Bob Drake
13 Songs And A Thing


Bob Drake keeps on travelling his very personal route. 13 Songs And A Thing is his fourth solo album, following Little Black Train (1998), Medallion Animal Carpet (1999) and The Skull Mailbox And Other Horrors (2001): all albums of substance, each offering something worth listening to in its own individual way, each deserving one's time. Whether one will like what one will listen to will depend on whether one's categories coincide with Drake's, an American musician with a very long career who's nowadays mainly occupied as a producer and engineer in the studio he owns in the south of France.

Without a doubt, Drake is an omnivorous listener: even a superficial listening session in the company of 13 Songs And A Thing will reveal traces of progressive rock, some elements of Fred Frith in his "Balkanic" and "punk" mode (let's say, Skeleton Crew or some of his earlier solo albums), definitely more than a pinch of country/blues, some reminiscences of Henry Kaiser, a timbral harshness (and a refusal of setting in a "square" groove for more than a few bars) that's quite obviously beefheartian. This makes total sense provided one remembers that Drake was a big part of the "progressive/Rock In Opposition" US group Thinking Plague - and then of Hail, that group's duo offshoot; and also his collaboration with another "progressive/RIO" US group, 5uu's. That all those influences show up in his work is not by itself a bad thing - ignorance is very seldom a blessing. His composing and playing (Drake is a formidable multi instrumentalist), however, are not the whole story: the timbral treatment of the instruments (just listen to the drums) and their placement in the recorded aural space tell us of a long and meticulous work of a very high quality (and let's not forget his work on ...A Mere Coincidence, the Science Group's album from 1999).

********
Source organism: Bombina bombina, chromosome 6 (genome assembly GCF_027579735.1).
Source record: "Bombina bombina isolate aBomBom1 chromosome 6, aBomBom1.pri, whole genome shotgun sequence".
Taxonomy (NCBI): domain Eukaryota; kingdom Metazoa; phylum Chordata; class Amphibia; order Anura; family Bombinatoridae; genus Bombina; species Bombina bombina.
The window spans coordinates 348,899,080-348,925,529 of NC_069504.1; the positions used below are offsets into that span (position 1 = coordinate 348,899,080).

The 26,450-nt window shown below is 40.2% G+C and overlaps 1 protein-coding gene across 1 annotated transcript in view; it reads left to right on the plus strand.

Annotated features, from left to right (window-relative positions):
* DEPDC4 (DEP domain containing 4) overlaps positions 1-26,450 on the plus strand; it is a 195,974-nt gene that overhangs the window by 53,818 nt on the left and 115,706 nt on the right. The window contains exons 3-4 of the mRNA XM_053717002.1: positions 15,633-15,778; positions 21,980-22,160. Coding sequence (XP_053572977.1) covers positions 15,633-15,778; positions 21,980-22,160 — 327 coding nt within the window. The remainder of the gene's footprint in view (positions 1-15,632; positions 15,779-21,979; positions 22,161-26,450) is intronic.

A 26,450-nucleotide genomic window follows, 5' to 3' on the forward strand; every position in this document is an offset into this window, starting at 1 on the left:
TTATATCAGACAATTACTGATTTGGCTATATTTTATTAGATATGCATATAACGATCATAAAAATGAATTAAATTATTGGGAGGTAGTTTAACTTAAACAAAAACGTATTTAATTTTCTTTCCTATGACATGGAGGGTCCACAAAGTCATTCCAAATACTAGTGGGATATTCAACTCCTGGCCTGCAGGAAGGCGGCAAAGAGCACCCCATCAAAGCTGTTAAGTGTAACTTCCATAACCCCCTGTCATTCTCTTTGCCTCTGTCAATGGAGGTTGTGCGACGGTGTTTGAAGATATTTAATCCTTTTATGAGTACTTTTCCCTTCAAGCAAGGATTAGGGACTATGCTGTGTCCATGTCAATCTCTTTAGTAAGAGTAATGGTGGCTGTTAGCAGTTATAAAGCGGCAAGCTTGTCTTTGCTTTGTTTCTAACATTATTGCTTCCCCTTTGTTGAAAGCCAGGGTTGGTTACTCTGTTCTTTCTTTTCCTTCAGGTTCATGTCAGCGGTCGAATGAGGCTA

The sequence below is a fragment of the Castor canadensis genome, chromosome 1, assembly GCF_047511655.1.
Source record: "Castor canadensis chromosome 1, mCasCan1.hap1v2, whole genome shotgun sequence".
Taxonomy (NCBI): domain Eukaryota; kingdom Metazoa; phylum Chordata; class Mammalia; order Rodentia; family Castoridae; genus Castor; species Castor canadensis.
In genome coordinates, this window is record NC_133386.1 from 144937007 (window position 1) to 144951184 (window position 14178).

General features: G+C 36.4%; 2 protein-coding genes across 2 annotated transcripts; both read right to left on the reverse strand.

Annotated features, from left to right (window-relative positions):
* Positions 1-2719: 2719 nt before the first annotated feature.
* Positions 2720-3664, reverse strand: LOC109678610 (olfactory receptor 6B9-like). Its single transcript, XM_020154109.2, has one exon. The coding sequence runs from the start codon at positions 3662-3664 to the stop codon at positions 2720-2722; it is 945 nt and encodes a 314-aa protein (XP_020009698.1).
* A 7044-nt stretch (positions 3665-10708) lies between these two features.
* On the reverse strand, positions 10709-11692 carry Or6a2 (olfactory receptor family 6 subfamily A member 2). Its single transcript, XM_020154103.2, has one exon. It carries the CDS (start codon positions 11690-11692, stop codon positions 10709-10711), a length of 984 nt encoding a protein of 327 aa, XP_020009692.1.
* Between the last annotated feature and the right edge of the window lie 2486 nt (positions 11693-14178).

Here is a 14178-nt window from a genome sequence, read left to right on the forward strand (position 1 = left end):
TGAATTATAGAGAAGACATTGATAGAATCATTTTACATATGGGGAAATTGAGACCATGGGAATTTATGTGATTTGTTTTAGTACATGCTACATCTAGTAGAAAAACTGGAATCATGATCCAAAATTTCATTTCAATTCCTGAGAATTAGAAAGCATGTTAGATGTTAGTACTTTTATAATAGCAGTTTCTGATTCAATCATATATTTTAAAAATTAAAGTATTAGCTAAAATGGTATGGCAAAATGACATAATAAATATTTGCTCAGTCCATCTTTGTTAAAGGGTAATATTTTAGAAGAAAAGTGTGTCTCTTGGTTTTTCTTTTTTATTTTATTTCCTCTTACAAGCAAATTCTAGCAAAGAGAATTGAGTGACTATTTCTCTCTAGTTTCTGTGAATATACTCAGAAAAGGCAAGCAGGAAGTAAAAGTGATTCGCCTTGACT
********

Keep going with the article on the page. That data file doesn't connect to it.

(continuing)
OK, now about 13 Songs And A Thing. On the surface the "Thing" - the very long (almost thirteen minutes) track #12 - sounds just like a lot of sounds (percussions, voices, guitars and who knows what else) but is in fact perfectly organized; I just wonder how many times I will actually listen to this THING. Much better are the "13 Songs", of a very varied nature. Drake opens the record with the paraprogressive Chase (composed by Dominic Frontiere), rearranges Pechan And Willy - a beautiful page by Stevan Tickmayer - and with a wise perception of the "weights and balances" factor follows the monstrosity of Building With Bones (those thirteen minutes) with the brief and light And The Sun, a piano improvisation plus glass, tapes and other sounds from the early '80s.

Is everything ok, then? My problem with all Drake's solo records - and this one is no exception - is that I always get the impression that I'm listening not to an "aesthetics" - but to a "point of view" on the materials. Of course, it's obvious that all aesthetics incorporate a point of view. But I have often the impression that his point of view doesn't fully manage to translate into an individual aesthetics. Maybe I'm not postmodern enough? In any case - as always, but this time, especially so - the reader is invited to judge for himself.

Beppe Colli

© Beppe Colli 2003 | March 15, 2003